Tuesday, January 17, 2012

Day 0: Just Barely

Well, it's day zero. My "new birthday" as they like to call it here. I'm going to be born again physically this afternoon, so to speak.

A bone marrow transplant can literally change your DNA. It will change your blood type, though it can change it to the same one you already had. You don't begin to look like the person whose marrow cells you receive, but apparently the reason that the new immune system becomes less and less prone to attacking your body is because your body's DNA slowly begins to match the new immune system!

I'm up at 2 in the morning because I went to sleep at 7:30 in the evening. Somehow, I managed to sleep most of the way through that time, with perhaps only one interruption until 12:30.

Since mucositis doesn't sleep, I got up at 12:30 and took care of preventative maintenance. I made soup for my stomach, rinsed my mouth with a soda/salt solution, had a pectin throat lozenge for my throat, and I went ahead and walked a mile. Not easy!

At 12:30, the reason they woke me up was for vital signs. They do that every 4 hours, so there will always be a midnight and 4 am visit.

My blood pressure has been a problem. It peaked at 173/108 yesterday morning. It got all the way down to 138/88 at one point, but at a 10:00 reading this evening, I was back at 150/100. The 12:30 reading was 161/100. Not getting better.

The "care partner" went to ask about my blood pressure, and that's when I did the soup, the mouthwash, etc. I also walked, wondering if the walk would help some. It helped some. After the walk, my blood pressure was 151/98.

The nurse said, "I don't understand what the problem is with the blood pressure."

I have some thoughts.

My wife got me this card.
Now, I'm not a doctor, but if a person is going through stress at home, say his kid is getting in trouble and flunking out of high school, then don't we say, "No wonder his blood pressure is high"? If a man has financial troubles at work, is working late, and his business is failing, wouldn't we say, "No wonder his blood pressure is high"?

Or, let's say that I was just told, "You may have leukemia," then the doctor left the room to go consult with other people before coming back to give me a final word. Wouldn't you expect my blood pressure to be "through the roof."

So, let's see. Here's some ideas I might have for the problem today:

  • I have been given three times a lethal dose of radiation that only didn't kill me because it was spread over 11 days and half of it went directly to my brain. The radiation isn't still working, but my bone marrow and blood are full of dead and dying marrow and blood cells with radiation damage.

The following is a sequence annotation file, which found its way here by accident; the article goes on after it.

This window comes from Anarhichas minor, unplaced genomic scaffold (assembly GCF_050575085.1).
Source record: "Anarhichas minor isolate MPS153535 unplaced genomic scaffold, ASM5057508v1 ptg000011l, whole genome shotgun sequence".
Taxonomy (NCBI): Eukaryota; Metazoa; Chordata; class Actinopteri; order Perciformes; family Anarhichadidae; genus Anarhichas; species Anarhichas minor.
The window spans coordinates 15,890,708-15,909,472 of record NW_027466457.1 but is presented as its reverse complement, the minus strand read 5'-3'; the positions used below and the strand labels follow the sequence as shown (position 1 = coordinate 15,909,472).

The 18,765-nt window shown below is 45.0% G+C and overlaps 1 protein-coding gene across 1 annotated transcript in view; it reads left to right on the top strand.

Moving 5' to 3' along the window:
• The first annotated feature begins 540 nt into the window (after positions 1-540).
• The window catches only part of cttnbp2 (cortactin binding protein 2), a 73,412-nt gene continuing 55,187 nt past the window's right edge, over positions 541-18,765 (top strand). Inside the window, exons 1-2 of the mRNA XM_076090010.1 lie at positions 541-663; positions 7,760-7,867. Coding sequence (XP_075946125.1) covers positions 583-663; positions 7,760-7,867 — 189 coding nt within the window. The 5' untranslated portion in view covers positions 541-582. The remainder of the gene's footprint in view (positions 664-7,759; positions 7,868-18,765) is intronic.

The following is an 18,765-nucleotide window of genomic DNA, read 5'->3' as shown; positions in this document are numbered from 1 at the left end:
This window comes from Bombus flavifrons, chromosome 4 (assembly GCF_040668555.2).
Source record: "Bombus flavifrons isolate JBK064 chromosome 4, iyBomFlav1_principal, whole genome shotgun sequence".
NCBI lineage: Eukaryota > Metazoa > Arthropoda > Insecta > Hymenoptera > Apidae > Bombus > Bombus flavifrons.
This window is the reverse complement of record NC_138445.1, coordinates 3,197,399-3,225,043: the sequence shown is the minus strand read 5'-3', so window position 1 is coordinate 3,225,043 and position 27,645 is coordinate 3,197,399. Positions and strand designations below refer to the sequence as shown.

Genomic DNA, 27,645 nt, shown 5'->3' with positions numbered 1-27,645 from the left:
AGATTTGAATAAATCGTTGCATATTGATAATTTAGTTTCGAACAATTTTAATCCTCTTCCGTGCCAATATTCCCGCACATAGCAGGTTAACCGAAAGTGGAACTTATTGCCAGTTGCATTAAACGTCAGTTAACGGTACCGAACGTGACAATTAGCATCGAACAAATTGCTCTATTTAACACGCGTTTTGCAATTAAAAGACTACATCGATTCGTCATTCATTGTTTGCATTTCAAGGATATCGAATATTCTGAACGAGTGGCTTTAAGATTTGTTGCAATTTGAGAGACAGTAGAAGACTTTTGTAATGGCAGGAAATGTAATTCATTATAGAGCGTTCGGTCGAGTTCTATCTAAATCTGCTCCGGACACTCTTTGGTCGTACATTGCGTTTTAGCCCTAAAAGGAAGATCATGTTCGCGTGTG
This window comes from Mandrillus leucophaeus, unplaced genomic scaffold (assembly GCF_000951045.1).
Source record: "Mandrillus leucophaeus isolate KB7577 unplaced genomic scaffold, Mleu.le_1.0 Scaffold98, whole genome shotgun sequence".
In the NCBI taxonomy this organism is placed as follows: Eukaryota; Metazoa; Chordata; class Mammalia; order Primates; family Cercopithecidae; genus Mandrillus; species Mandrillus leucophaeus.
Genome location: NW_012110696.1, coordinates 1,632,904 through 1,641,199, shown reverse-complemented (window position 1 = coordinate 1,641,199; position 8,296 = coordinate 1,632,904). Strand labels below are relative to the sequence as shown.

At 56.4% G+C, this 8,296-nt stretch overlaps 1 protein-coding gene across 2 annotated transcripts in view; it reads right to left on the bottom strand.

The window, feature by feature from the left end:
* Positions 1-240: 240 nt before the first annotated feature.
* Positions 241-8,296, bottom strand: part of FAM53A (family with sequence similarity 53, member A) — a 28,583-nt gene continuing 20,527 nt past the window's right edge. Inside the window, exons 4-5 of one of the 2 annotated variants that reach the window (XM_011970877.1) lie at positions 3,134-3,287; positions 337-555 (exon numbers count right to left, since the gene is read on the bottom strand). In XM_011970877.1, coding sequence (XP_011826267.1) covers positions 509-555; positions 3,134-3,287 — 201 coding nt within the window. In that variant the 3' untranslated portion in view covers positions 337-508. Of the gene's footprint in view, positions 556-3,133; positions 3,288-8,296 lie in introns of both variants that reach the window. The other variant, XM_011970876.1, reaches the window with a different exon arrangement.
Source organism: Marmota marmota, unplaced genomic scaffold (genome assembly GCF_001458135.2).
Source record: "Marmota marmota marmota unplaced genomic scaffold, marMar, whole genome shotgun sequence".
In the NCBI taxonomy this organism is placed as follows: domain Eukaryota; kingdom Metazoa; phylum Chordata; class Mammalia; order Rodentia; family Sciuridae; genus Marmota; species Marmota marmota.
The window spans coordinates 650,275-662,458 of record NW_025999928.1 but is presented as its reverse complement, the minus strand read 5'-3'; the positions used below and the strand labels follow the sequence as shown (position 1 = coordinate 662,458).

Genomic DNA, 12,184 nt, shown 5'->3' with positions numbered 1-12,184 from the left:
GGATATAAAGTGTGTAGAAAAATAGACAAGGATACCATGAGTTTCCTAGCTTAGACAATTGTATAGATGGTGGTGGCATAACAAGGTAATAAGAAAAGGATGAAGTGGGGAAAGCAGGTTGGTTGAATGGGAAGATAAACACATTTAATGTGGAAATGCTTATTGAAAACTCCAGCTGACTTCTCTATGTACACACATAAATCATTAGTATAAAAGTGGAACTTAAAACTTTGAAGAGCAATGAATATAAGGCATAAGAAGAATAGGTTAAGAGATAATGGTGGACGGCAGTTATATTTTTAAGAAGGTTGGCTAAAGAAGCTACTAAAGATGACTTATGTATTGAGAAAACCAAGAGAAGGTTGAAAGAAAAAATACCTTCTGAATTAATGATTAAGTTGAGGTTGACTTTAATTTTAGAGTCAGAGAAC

• I have been given a powerful, directed poison that should be just completing its work of killing almost ever marrow cell in my body, plus destroying the mucous lining in my mouth, throat, esophagus, stomach, intestines, and rectum.
  • I have a stem cell transplant today that marks healing for me, but I've been told has a 10-20% chance of killing me in the next month. The odds are only that good because I'm so healthy.
  • After I manage the next four weeks, then the complications afterward only have about a 10% chance of killing me in the three months following. After that, the prognosis is really good ... assuming I don't relapse.
  • Odds of relapse? Impossible to calculate. Not enough data. We can be confident that there's a better than 50% chance I won't relapse, but it's certainly not 100% (except that I think all those things are in God's hands).
  • To help take care of the risks, I'm taking a number of medications with side effects, and I'm taking a couple (yes, only a couple) that are to manage side effects). One of the medications increases blood pressure!
  • Over the last three days, I've slept in 1-2 hour snippets. This evening I may have managed to pull off two naps of 2.5 hours.
  • My kids are three hours away and will be for another six weeks. The last time I saw them I couldn't hug or hold them, but could only talk to them for five minutes or so. I email and text the older ones.
  • My day is full of little things that I have to do and can't forget. Rinse my mouth, take pills, eat something soothing for the stomach, exercise, keep drinking, keep urinating.
  • I'm helping friends with some pressing financial problems by phone and visits to the hospital. Tax time is coming up, and I've always done the taxes for my business and for a couple others, and I don't feel like I have a good accountant back home to turn them over to.

I don't mean to complain. In fact, I'm not complaining. This is what God's got for me, and I can honestly say that I'm really glad for it. I'm not just accepting it; I think this is a great adventure.

But if we're looking for reasons that my blood pressure might be 150/100, which is 10 points over on both the high and low side—or ever 161/100 or 173/108—I think we may not have to wonder.

Again, I'm not a doctor or anything.

I'll post again later, probably after the transplant. This is Day 0, part 1.

That's assuming I'm not sick as a dog afterward. Jerry keeps telling me the stem cells are going to set me on fire.

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